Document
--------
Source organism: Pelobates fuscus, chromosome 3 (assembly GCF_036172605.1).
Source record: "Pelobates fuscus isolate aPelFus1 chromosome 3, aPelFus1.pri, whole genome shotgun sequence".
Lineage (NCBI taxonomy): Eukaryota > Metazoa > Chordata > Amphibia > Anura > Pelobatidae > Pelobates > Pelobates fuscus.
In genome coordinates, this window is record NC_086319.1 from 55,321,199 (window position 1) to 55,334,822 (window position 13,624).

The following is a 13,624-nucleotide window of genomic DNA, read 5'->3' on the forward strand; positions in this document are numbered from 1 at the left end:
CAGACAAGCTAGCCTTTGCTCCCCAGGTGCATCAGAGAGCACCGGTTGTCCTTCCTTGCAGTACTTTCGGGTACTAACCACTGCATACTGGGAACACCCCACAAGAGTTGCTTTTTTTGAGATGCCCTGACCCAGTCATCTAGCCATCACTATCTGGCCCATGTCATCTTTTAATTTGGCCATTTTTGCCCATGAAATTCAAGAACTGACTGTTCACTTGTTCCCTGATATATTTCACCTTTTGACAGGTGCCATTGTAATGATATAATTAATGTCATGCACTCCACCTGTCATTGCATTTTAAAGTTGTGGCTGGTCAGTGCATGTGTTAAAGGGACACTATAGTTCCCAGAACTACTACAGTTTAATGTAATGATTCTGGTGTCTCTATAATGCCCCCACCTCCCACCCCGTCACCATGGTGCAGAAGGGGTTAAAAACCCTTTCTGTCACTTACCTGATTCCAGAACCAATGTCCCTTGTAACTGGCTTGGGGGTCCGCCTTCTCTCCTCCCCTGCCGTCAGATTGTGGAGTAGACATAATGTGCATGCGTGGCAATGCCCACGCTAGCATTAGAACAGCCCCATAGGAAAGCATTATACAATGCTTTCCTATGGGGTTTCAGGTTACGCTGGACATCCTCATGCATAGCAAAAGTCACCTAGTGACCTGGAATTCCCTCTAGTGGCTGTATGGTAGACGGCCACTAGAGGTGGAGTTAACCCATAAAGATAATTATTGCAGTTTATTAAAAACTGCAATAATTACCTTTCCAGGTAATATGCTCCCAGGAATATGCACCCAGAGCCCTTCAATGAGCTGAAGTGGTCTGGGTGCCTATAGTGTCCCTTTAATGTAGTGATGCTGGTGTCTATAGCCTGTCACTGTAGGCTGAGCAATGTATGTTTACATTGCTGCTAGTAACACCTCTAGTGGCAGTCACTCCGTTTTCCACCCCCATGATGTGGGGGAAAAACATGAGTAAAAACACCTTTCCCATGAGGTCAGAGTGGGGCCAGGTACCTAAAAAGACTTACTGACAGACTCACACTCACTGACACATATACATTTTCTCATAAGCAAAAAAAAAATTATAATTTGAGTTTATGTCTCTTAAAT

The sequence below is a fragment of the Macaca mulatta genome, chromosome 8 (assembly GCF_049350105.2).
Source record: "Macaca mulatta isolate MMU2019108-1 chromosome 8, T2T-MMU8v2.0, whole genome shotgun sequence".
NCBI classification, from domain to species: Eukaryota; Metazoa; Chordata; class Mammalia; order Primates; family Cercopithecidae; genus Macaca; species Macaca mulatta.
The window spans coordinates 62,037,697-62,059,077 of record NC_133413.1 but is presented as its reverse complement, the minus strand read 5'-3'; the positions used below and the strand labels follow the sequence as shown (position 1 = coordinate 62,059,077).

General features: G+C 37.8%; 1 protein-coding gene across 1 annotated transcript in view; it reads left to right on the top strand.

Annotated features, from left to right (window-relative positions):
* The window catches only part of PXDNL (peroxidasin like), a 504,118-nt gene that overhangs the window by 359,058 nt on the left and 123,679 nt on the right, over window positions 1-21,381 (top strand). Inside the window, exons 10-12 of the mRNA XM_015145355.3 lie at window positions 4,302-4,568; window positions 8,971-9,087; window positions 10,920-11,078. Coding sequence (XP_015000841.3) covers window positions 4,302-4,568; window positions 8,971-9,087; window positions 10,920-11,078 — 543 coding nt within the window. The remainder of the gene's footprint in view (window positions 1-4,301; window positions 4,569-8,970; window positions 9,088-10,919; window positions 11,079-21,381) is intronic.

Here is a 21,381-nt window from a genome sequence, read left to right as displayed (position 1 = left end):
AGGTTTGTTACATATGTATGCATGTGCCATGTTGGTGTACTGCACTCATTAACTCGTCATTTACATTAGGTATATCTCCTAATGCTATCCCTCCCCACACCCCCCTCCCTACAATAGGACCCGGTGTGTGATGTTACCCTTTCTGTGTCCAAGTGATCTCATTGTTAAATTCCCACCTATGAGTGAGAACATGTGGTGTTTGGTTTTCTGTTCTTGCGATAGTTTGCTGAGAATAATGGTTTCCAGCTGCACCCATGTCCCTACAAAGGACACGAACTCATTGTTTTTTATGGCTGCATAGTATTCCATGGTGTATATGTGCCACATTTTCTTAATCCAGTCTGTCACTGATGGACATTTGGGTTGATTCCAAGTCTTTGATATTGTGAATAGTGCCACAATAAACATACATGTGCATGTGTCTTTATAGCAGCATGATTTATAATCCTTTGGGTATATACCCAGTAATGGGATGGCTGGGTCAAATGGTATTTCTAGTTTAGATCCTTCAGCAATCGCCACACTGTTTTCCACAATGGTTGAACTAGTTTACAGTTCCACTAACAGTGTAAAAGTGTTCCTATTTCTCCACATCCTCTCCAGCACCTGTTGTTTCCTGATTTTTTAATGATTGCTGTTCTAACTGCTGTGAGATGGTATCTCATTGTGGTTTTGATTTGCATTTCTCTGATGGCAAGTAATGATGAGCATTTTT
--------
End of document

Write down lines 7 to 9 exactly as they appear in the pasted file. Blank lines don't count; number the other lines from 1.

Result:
The sequence below is a fragment of the Macaca mulatta genome, chromosome 8 (assembly GCF_049350105.2).
Source record: "Macaca mulatta isolate MMU2019108-1 chromosome 8, T2T-MMU8v2.0, whole genome shotgun sequence".
NCBI classification, from domain to species: Eukaryota; Metazoa; Chordata; class Mammalia; order Primates; family Cercopithecidae; genus Macaca; species Macaca mulatta.